Steel Market Chatter This Week

Written by Becca Moczygemba

SMU polled steel buyers on a variety of subjects on Monday and Tuesday of this week, including current and future steel prices, inventory strategies, supply, demand, and new mill capacity. Rather than summarizing the comments we received, we are sharing some of them in each buyer’s own words.

We want to hear your thoughts, too! Contact to be included in our questionnaires.

Will the new base price of $900/ton for hot band announced by some domestic mills stick? Why or why not?

“Short term they will get close to the $900/ton. Inventories are still low compared to recent demand.”

“Yes. The additional announcement of $1000/ton will cement last week’s announcements.”

“Maybe – mill lead-times are pushing out some.”

“Yes, in the near term. There is an actual shortage of mini-mill hot roll, or light-gauge hot roll.”

“Partially. It will depend on scrap movement in March.”

“No. Manufacturers are getting tired of these games, and shopping around is getting more serious.”

“No, I don’t think there is enough demand to support the price unless more capacity comes out of the market.”

“Why not? No imports, so it’s only not going to work if people stop buying or if mills cave.”


When and at what price level do you think steel prices will peak, and why?

“$850. I think everyone will push back and slow buys.”


“I think we’re pretty much there. Maybe things go up a bit higher on the backs of these new hikes, but they have to come back down here soon.”

“$975/ton. $1,000 announcement is too bold. It will shore up the last announcement for a couple weeks, then fizzle.”

“I do not think the mills will get much over $900. Need lead times to get into late May or early June before buyers can push back.”

“$900 to $950 – demand will be reduced and offshore pricing is becoming more attractive.”

“I feel hot rolled will be above $1,000 ton by mid second quarter. As long as mill order books remain strong, lead times will continue above normal. This enables mills to react with increases.”

“May 2023.”

“I see $860 to $880 for a short time before falling back. The market just isn’t there to support this run.”


Is demand improving, declining or stable, and why?

“Slight improvement.”

“Demand is very stable – not great, but not bad.”

“Stable to minor improvement in demand.”

“Stable – we are still unsure of direction in the construction market.”

“Demand is stable to improving. We are seeing contracts pull at high levels and what is improving is buyers willing to buy spot, but not sure at the new pricing levels.”

“Stable, no serious increases to lead times.”

“Improving, spring is hitting and customers need inventory.”


Is inventory moving faster or slower than this time last year – and why?

“Overall, things seem pretty steady and about as predicted.”

“Inventory is moving faster, but we are getting to that point where Russia invading Ukraine impact started to change the market direction last year.”

“Slower due to demand is lower.”

“Faster, we cannot keep our stock or inbound on the ground. Moves as fast as we get it in.”

“Slower… new order pace has slowed.”

“About the same. Solid demand.”


Are you seeing the impact of new North American capacity in the market? If yes, how so?

“No, still have mills pushing out orders on Grade 80 and Grade 50. Some have been pushed out two months.”

“Right now we’re seeing some limitations, but the glut will be back by late summer.”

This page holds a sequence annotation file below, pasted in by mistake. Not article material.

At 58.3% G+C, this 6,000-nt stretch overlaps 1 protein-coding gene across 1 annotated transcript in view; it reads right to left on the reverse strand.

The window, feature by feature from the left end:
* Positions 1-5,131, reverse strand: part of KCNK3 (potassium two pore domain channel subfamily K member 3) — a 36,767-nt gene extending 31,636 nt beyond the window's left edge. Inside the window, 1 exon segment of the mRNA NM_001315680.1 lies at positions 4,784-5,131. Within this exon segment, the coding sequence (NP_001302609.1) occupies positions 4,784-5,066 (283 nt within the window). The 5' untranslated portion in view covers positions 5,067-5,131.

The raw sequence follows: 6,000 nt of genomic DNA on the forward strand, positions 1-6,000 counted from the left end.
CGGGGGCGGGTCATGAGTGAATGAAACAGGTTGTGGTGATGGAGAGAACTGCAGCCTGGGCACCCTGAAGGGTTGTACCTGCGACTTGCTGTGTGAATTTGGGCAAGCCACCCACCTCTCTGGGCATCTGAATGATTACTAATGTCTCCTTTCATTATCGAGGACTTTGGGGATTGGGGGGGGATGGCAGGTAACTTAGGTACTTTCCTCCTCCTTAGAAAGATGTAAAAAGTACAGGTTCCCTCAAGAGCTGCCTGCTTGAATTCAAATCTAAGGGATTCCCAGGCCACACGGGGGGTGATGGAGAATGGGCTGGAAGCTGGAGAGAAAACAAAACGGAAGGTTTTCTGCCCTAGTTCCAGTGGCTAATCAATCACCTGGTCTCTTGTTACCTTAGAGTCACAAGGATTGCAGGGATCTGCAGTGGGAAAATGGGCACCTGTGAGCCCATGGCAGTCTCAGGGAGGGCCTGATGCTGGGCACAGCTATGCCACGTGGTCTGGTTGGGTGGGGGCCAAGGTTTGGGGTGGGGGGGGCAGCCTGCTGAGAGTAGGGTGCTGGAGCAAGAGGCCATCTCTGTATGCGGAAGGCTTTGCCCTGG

“Not at the moment. Start-up struggles at new mills making supply feel somewhat constrained.”

“Not at all. Some mills have had more issues than actual increases in production.”

“Yes, people had planned on the new capacity to be easily accessible and no one is running on time, so it is actually causing people to have to buy a little further forward than they expected to.”

“Yes, lead times are still low.”


With domestic prices rising, are you finding imports more attractive? Why or why not?

“These back-to-back-to-back(-to back?) increases here domestically are certainly making us answer the phone when traders/brokers call with a new number.”

“Potentially for late spring/summer arrival.”

“Imports are beginning to become more attractive; not enough demand to justify all these increases.”

“Not yet. Who wants to take a position for June with the level of change that occurs week to week?”

“So far, no decent offers.”

“Yes, but lead times hurt the time line vs. domestic availability.”

“Not really, it is hard to make a future commitment when you have no faith in the domestic market holding at these levels.”

“Almost, recent quote puts domestic prices level with imports, only the freight is the outlier now. Another few dollars or weeks of lead time and imports will be much more active.”

“Not likely, but if it goes up too much we may consider.”

“Imports are rising, so not attractive at all.”

“No, I was offered two separate import deals last week and walked away from both. Not attractive on price or worth the risk.”

“Getting closer, but not yet.”

 PSA: If you have not looked at our latest SMU Market Survey results, they are available here on our website to all Premium members. We often refer to this as our ‘Steel Market Trends Report,’ and we publish updates every other Friday. We encourage readers to explore the full results, as we simply cannot write about all of the information within. After logging in at, visit the Analysis tab and look under the “Survey Results” section for “Latest Survey Results.” Historical survey results are also available in the Survey Results section under “Survey Results History.” We will conduct our next market survey next week, contact us if you would like to have your company represented.

By Becca Moczygemba, 

Becca Moczygemba

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